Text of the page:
In the 18th and 19th centuries A.D., Islamic regions fell under the sway of European imperial powers. Following World War I, the remnants of the Ottoman empire were parcelled out as European protectorates. Since then, no major widely-accepted claim to the caliphate (which had been last claimed by the Ottomans) remained.

When we talk of the Middle East today at least from a Western perspective, we are talking about an area that encompasses the modern countries of Egypt, Iraq, Turkey, Israel, Palestinian Authority, Lebanon, Jordan, Syria, and I would also include Iran as well. It has been a part of the world that has always held a certain mystique or mystery for most of us in the West. Yet, it is also a part of the world that has become a source of conflict and hostility and has become a modern 'Killing Field' especially since the end of World War II. I think it is foolish to deny that there isn't a cultural and religious bias on the part of the West that has moved us in that direction. There is also the old American or Western ideal of pure unadulterated greed that governs almost every governmental decision we see being made. The tragic reality in this part of the world is the 'Terrorists' who are responsible for such heinous crimes as 9/11 are never the ones who suffer from an intervention that never should have happened in the first place. There has been an entire life time of suffering and dislocation as well as dysfunction within the Arab World since 1945. It becomes an even more difficult issue to discuss when the question of Israel is introduced to the entire dilemma of the Middle East. The West first has to come to terms with the truth and reality that Israel was created by a UN Resolution in 1948 because of Anti-Semitism in nations such as the United States and Great Britain. These nations didn't want to open their doors to Jewish refugees at the end of World War II because of Anti-Semitic prejudice and bigotry that plagued both nations. Does Israel have a right to exist? Yes, of course it does and it is a reality that no one can deny. However, that same right is also shared by Palestine and there is a serious moral misjudgment when the West allows the Palestinians to become victims of the same prejudice and bigotry that Jews faced in the years after World War II. These are simple questions that should have simple answers. There needs to be a world created and forged for the future where Moslems, Jews, and Christians love their children more than they hate each other.

There were answers and solutions offered as long ago as 1919 which were ignored by an arrogant and greedy world which appeared determined to see this cycle of violence and death continue and perpetuate it in the culture of the Middle East. It is a tragedy that only a new and different generation can bring to an end.

Thomas Edward Lawrence

Emir Faisal Ibn ul Hussein

Some Interesting Reading: Origin and Unresolved Hostility

Thomas Edward Lawrence

T. E. Lawrence

Lawrence of Arabia | TE Lawrence

T.E. Lawrence Studies at Oxford

Robert Fisk: TE Lawrence had it right about Iraq

The Paris Peace Conference and the Treaty of Versailles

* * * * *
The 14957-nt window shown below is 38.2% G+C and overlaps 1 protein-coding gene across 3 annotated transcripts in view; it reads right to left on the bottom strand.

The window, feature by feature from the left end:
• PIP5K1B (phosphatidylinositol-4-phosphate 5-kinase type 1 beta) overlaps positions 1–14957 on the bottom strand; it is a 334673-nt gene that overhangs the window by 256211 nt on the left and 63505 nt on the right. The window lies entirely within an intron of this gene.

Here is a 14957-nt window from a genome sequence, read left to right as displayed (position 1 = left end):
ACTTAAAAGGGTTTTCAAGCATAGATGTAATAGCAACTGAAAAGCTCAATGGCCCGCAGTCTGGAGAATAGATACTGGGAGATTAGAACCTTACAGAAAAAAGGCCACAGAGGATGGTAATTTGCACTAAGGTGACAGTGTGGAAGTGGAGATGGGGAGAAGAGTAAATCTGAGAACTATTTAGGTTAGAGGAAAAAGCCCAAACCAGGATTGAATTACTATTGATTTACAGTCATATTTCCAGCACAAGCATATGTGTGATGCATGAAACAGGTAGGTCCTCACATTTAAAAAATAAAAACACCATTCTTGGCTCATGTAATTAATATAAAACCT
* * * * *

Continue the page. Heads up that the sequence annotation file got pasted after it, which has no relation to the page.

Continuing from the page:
The Avalon Project: Balfour Declaration November 2, 1917

The Avalon Project: The Sykes-Picot Agreement: 1916

The Avalon Project: The Palestine Mandate: 1922

The Avalon Project: Pact of the League of Arab States, March 22, 1945

You may wonder how I might think a person like Jean-Leon Gerome would look upon the unfortunate chaos in the Middle East today. He was a man of a different time and a different era and would probably be shocked and horrified at our capacity to inflict death and destruction upon our fellow man. I believe all that you need to do is look at the sensitivity, care, and love that in my humble estimation are evident in his paintings of the Islamic World before oil, greed, and the modern western world began to consume more than their wealth, culture, and religion.

The Standard Bearer

Arab Girl with Waterpipe

The Arab and his Steed

Arabs Crossing the Desert

Public Prayer in the Mosque of Amr, Cairo

Pelt Merchant of Cairo

Bashi-Bazouk Singing

Prayer on the Rooftops of Cairo (La Prière au Caire)

Egyptian Recruits Crossing the Desert

The Teaser of the Narghile (Allumeuse de Narghile)

Sais and his Donkey

Woman of Cairo at her Door

Arab Encampment

A Bath, Woman Bathing Her Feet


The Carpet Merchant

The Grief of the Pasha

A Joke (Une Plaisanterie)

A Chat by the Fireside

Waiting for an Audience

The Serpent Charmer

A Muezzin Calling from the Top of a Minaret the Faithful to Prayer
(Un Muezzin Appelant du Haut du Minaret les Fidèles a la Priere)

Veiled Circassian Lady (Femme Circassienne Voilee)

Cemetary of Green Mosque at Broussa

An Arab and his Dogs

Markos Botsaris

A Moorish Bath - Turkish Woman Bathing
(Un Bain Maure - Femme Turque au Bain

Bisharin Warrior

A Street Scene in Cairo

Almehs playing Chess in a Cafe

Harem in the Kiosk

Interior of a Mosque

Black Bashi-Bazouk

Excursion of the Harem

Cairene Horse Dealer

Jerusalem: It is finished
Consummatum est Jerusalem

Heads of the Rebel Beys at the Mosque of El Hasanein, Cairo

Slave Market

The Muezzin

Arnaut Smoking

Bashi-Bazouk and his Dog

Young Greeks at the Mosque

The Dance of the Almeh

Arnauts of Cairo at the Beb en-Nasr

The Prisoner

Treading out the Grain in Egypt

Camels at the Trough

Memnon and Sesostris

Prayer in the House of an Arnaut Chief


Harem Pool

Leaving the Mosque

Prayer in the Mosque

The Sentinel at the Sultan's Tomb

A Cairene Amorer
(Un Marchand D'armes Au Caire)

A Cafe in Cairo

Nude Woman
(Femme nue)

Turkish Bath or Moorish Bath
(Bain turc ou Bain maure)

The Syrian Shepherd
(Le berger Syrien)

The Day of the Last Judgment
(Le Jour Du Jugement Dernier)

Purchase of A Slave
Achat D'Une Esclave)

Arabs Arguing
(Dispute D'Arabes)

Solomon's Wall Jerusalem
(The Wailing Wall)

A Hot Day in Cairo
(Une Journee Chaud Au Caire)

View of Cairo

Saber Dance

Mufti Reading in His Prayer Stool

Whirling Dervishes

Egyptian Water Carrier

Prayer in the Desert

An Arab Caravan outside a Fortified Town, Egypt

Bathers by the Edge of a River

Harem Women Feeding Pigeons in a Courtyard

The Negro Master of the Hounds

Napolean and his General Staff in Egypt
(Bonaparte et son armee en Egypte)

Source: Art Renewal Center

This page is the work of Senex Magister